Recently, I read that even thinking about science can make us more ‘moral’, by regulating our thinking to more rational modes. To define ‘moral’ and ‘rational’ needs context, but that can be as slippery as any self-referencing, self-righteous argument we hear from ‘authorities’ on these subjects.
In studying science, one gains a sense of scale of our place in the universe (notwithstanding possible multiverses). It should make our petty part in the great cosmic dust-up seem less than a sneeze, were it not for the fact that that we are made of the dust of stars and would not exist but for several billion years of recycling within the hearts of stars. Maybe that breathtaking idea should give us pause for thought before we recycle ourselves back into the dust.
The beautiful pictures sent back from the International Space Station show our planet and its luminous wafer of atmosphere. This layer is about 10km thick compared to a planet of radius about 6,400 km. Of course, humans, and other surface dwellers, can only survive unaided close to the surface of the planet. Everest is about 9,000 m for comparison. The 10 km of atmosphere is comparable in scale to the skin of an apple to the apple as a whole. And the solid crust of our planet beneath our feet is of a similar order, floating upon the mantle. All of human existence is played out upon – effectively – a surface of a small rocky body orbiting a star in a universe with more stars that our planet has grains of sand. Yet we seem bent on destroying what sustains our very lives, which is neither ‘moral’ nor ‘rational’ in any interpretation.
A geologist friend likened the human time frame in scale to the thickness of the perforations in a roll of toilet paper where the whole roll represents the 4.5 billion years of the planet’s existence. I have not checked the calculation vis a vis loo paper, but anatomically modern humans have been around for about 0.2 million years, which is four orders of magnitude less – a factor of a ten thousandth – of the time since the planet was formed 4.5 billion years ago in a cosmos around 13.8 billion years old.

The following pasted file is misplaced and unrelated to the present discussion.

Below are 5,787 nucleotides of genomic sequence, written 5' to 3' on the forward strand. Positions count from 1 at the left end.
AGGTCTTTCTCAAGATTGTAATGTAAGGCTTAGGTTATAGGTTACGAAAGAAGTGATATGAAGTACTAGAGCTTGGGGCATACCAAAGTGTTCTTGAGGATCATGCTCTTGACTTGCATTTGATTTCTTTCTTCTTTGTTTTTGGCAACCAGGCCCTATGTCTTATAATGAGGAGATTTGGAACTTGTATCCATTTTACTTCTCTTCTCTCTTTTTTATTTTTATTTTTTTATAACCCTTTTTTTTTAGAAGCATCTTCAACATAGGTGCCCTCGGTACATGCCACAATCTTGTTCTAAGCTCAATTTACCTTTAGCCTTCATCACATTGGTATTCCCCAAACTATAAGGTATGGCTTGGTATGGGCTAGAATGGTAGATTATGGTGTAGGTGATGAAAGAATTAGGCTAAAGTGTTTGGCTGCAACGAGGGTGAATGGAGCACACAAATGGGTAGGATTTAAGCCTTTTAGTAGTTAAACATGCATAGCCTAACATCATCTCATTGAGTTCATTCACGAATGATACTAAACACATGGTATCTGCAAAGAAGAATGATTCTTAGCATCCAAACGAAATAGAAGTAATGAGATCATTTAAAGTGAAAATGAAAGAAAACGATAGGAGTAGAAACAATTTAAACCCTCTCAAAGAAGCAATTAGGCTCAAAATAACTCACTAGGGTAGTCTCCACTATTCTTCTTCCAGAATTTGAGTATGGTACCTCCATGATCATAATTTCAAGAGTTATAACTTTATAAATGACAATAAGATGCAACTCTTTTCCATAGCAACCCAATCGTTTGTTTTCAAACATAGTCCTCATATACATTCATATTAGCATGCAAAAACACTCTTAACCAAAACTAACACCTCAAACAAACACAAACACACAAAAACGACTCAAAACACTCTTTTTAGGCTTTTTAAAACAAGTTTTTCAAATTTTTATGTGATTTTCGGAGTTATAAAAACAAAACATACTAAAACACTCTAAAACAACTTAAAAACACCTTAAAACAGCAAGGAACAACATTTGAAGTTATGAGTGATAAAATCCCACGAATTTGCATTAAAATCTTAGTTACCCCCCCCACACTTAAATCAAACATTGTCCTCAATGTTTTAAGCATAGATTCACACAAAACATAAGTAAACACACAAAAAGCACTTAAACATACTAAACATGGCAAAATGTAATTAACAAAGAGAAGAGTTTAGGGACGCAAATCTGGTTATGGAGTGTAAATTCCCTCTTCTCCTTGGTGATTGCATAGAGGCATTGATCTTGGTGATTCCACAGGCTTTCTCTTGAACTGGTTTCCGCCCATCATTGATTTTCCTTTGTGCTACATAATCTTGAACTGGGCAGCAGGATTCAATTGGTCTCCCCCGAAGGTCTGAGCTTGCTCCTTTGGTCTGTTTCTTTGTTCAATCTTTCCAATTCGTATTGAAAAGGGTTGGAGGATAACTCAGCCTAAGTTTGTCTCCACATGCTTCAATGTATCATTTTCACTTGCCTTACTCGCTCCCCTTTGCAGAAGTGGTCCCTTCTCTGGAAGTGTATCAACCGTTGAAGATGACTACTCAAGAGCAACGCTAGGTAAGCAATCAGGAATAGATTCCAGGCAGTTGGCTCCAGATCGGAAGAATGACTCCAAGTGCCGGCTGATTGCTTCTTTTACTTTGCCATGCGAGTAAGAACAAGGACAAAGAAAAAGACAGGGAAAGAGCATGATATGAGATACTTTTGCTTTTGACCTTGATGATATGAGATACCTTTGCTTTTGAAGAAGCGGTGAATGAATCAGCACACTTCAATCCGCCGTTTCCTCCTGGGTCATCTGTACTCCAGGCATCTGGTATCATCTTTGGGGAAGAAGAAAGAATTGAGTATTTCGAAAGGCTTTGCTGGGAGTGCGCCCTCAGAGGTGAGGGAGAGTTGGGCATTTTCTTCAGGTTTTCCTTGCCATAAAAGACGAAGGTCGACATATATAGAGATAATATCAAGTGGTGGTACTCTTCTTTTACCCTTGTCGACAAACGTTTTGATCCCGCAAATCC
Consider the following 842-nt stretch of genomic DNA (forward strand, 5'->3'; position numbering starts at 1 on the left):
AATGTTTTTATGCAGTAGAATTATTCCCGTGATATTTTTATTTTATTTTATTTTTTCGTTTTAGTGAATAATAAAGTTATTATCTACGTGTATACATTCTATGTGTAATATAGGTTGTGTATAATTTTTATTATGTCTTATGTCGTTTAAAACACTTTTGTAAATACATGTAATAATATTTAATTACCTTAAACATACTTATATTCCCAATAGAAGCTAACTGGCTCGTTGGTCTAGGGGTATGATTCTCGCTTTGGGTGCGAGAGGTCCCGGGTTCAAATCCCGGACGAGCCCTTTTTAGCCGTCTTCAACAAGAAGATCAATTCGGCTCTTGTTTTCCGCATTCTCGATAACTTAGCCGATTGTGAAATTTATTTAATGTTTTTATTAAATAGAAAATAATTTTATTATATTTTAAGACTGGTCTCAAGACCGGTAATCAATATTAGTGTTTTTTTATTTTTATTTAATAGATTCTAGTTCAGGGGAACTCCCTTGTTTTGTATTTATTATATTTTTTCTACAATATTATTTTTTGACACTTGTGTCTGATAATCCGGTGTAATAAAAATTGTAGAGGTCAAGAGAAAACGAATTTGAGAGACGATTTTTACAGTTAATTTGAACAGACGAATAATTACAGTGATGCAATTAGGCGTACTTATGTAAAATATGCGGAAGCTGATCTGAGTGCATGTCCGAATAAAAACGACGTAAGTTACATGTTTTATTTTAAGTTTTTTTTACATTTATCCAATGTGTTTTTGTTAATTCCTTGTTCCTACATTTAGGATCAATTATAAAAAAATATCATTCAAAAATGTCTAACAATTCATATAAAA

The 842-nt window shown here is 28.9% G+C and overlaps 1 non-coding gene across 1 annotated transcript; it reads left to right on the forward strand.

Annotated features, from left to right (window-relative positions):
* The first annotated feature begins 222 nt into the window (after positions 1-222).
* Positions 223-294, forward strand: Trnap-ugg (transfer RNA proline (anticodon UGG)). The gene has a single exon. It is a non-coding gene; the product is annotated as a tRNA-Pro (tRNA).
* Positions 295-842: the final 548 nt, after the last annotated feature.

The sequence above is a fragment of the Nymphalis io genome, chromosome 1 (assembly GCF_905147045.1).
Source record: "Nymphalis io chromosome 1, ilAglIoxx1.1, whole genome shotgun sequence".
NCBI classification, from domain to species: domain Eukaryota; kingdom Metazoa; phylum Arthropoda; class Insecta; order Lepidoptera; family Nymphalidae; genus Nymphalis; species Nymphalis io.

I have often wondered how many stars died to create enough of the heavier elements needed to make our planet, and us, and how many other habitable planets there are in the vastness of the universe, in space – and time. Science has shown that this one came about by a complex set of circumstances, as far as our understanding of what is an acceptable place to live is restricted to Earth. It could be seen as a self-fulfilling prophecy. In the vastness of the cosmos, we don’t have enough information to know exactly how special we really are because we have only just begun to explore it – using our brains, our intellect and our imagination. We don’t yet have the skills to go very far beyond our planet, let alone find an unspoiled new planet to relocate to.
But we are beginning to get a handle on the real estate. At the time of writing, we have detected about two thousand extrasolar planets. Some hundreds are of the order of the mass of Earth, and some smaller percentage in a similar distance as Earth from their parent star. This does not necessarily mean that they are capable of supporting complex life. It is estimated that our galaxy has hundreds of billions of planets, and there are hundreds of billions of galaxies in the observable universe. So another earth is bound to be out there somewhere, but not so handy as to make a relocation possible, even when we learn to make a warp drive. But consider how would we feel if a fleet of aliens came here looking for a replacement for their planet.
Earth took a lot of cosmic resources to build, and the circumstances that make it favourable to life are complicated. There are big questions about how life started, but it took around four billion years to get from gloop to human. And maybe it will take much less than that for humans to turn it all back into gloop, but I’m sure it would start over again in a few more billion years. Time is patient. We can be sure that a billion years or so down the line, much of the crust of our planet, and all that humanity ever made will have been re-made via weathering and plate tectonics. Oh, and in four or five billion years, our sun will have run out of hydrogen fuel and will turn into a red giant, which will probably make life on Earth moot.
Whatever we do to ourselves, and our planet, we humans may ultimately develop into more complex and even ‘moral and rational’ living entities. But on the other hand we could blinker ourselves to reason and let our evil twin destroy the lot – kit and caboodle. Decisions, decisions. For my money, thinking and reasoning are skills worth cultivating.